Worcestershire Record No. 4 May 1998 p. 15


By Geoff Trevis

Harry Green and I have, for a long time, been meaning to arrange a visit to the cellars of the Worcester Museum where old natural history collections of national importance are held. From a preliminary visit at which we were kindly guided by the Curator, Mr. Garston Phillips, we knew that the flora, lepidoptera and coleoptera collections were in reasonable condition, though in need of cataloguing so that information can be published. Early in May we decided to make another visit to look at the hymenoptera collections which, Mr. Phillips told us, were in a fairly sorry state.

We met at about 9.30 a.m. and walked to the museum. Just outside my attention was drawn to a large hymenopteran, which at first I thought was some sort of bee, crawling across the pavement and about to be squashed flat by the hurrying Worcester commuters. I picked it up and examination revealed it to be a sawfly of a species neither Harry nor I had encountered before.

The first piece of luck was that Harry happened to have a collecting tube in his pocket - we had not expected to be collecting in the middle of Worcester. The specimen was duly "bagged" and put on one side for later identification.

Inside the museum Mr. Phillips conducted us into a small cellar, near the central heating boiler, in which was located a steel cupboard. The cupboard contained piles of old dirty boxes, some of which were labelled as containing hymenoptera. Space on a table had been cleared and we set to. Dust was blown from the first box, resulting in Harry having a worrying sneezing fit as he was on the receiving end of the cloud, the lid was lifted and there revealed were some of the dirtiest specimens I have seen, including some of the same type as the large hymenopteran we had just picked up outside! It was thus identified as a member of the genus Trichiosoma, probably tibiale (the Hawthorn Sawfly). Some doubt remained as the books we had noted that the taxonomy of this genus is still uncertain. Later reference to John Meiklejohn confirmed our identification. The species is recorded as having become considerably less common in recent years.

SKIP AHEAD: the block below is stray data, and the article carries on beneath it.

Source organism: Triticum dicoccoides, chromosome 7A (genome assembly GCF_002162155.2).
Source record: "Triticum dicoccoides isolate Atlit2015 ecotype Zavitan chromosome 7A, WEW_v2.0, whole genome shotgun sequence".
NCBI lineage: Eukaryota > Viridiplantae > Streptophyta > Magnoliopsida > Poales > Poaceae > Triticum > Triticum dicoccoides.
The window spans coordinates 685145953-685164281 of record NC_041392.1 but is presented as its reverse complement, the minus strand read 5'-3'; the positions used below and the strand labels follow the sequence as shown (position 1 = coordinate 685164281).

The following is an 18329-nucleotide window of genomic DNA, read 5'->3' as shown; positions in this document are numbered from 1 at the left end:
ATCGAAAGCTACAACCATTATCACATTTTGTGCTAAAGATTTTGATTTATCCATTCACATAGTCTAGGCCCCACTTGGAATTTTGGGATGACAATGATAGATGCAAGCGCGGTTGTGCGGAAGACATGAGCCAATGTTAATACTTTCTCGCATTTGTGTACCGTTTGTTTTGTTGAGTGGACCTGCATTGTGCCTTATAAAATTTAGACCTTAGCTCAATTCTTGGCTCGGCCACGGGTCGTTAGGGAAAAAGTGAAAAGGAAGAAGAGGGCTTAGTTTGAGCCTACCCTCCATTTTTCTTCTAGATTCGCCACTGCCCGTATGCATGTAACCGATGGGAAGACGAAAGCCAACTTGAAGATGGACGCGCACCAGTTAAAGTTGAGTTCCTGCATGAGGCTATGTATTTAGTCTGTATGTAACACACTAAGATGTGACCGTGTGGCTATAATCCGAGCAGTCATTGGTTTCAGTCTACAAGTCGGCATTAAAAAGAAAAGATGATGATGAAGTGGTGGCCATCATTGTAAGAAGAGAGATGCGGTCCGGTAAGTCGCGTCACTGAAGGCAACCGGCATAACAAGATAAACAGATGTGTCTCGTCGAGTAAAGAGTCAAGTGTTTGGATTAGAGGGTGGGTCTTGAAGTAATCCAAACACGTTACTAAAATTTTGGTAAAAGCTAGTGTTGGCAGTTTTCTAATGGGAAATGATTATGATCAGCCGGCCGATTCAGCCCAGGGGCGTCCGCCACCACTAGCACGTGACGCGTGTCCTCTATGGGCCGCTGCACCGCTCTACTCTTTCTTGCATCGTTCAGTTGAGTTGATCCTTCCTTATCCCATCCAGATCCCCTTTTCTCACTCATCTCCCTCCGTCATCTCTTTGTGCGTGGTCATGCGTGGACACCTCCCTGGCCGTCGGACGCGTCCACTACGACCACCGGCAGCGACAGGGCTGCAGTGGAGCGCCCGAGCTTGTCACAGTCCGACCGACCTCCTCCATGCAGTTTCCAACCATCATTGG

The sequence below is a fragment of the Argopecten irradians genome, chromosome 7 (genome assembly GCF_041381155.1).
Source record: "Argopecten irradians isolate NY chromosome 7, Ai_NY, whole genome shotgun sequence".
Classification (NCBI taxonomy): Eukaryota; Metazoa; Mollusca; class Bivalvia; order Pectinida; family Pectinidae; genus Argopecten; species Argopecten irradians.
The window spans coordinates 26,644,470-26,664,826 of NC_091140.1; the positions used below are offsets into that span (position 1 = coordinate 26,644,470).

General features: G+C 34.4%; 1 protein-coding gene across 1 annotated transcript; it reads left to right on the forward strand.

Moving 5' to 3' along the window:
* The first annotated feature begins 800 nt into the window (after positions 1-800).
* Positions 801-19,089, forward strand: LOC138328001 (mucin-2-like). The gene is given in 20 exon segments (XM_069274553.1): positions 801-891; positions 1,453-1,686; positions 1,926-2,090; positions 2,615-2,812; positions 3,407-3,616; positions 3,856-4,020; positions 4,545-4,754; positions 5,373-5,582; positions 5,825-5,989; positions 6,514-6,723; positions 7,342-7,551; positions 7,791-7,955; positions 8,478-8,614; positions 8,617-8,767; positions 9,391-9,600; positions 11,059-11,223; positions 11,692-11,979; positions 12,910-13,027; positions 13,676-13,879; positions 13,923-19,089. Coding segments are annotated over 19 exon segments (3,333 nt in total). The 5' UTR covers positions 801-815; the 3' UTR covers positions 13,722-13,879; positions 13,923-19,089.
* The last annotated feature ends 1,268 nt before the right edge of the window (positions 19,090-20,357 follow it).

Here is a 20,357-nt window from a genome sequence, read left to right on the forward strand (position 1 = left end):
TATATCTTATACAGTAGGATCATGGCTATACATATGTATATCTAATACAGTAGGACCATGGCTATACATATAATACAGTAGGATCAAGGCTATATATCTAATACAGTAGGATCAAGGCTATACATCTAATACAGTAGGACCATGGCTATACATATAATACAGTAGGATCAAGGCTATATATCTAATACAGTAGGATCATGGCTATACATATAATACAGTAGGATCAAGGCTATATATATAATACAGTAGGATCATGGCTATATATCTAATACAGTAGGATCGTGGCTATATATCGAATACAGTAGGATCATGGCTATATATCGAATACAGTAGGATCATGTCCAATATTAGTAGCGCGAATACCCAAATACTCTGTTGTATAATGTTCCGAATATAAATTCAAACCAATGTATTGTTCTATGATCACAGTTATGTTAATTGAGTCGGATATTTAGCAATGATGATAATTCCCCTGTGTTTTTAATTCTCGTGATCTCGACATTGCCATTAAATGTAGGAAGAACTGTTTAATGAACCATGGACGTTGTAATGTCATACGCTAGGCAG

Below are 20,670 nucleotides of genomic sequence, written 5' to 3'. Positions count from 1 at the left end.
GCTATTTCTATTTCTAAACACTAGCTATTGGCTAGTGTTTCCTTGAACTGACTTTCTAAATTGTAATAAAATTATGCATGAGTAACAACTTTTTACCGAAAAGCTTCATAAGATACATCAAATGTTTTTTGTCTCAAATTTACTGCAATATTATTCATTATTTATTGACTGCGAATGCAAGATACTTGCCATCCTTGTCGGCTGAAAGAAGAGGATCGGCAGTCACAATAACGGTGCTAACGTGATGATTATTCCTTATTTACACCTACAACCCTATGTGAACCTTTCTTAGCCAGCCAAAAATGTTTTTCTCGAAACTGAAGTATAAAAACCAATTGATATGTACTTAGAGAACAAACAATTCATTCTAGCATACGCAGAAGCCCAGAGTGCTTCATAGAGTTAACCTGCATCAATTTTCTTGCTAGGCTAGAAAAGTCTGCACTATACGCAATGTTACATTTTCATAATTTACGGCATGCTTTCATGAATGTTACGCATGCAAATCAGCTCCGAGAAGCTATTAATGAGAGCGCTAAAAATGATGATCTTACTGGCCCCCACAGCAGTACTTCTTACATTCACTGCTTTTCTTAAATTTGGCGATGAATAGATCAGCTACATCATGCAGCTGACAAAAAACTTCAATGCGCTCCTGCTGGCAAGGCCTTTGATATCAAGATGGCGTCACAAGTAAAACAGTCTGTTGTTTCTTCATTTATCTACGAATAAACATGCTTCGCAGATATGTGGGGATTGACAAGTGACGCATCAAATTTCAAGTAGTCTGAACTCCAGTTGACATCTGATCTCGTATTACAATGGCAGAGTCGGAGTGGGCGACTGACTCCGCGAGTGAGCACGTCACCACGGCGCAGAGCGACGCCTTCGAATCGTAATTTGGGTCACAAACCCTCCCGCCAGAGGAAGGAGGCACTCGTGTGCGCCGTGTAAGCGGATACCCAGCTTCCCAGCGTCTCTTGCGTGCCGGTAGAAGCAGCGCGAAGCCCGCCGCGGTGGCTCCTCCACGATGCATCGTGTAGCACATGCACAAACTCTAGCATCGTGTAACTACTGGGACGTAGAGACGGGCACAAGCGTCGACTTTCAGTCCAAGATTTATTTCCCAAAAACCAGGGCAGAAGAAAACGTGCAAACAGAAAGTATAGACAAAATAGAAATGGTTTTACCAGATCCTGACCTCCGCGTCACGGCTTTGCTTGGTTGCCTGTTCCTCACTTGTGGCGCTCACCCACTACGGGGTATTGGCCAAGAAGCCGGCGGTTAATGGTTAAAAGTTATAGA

We marvelled at the probability of our finding it before it got squashed, having a container to put it in, and finding a similar specimen in the first box we opened in the museum! Lady luck was certainly smiling that day!

And what of the museum collections? The specimens are indeed in a bad state. They are covered in dirt and many are disintegrating. However, most are well labelled and we hope to get permission to go back to salvage what we can and catalogue the collection before the data is lost. There are odonata, diptera, homoptera, hemiptera and others as well as the hymenoptera so we have our work cut out. One or two boxes are likely to defeat us - these contain minute chalcid wasps and difficult ichneumon wasps. In the record of the boxes in which I have noted the contents and commented on their condition I found against these specimens I had put the single word "unspeakable", referring not to their state but to the sheer impossibilty of naming them. Any offers?

By the way - these specimens were collected mainly around 1870, so they are at least 120 years old. The boxes? They are old cigar boxes with warped ill-fitting lids, impregnated with a century of city grime!

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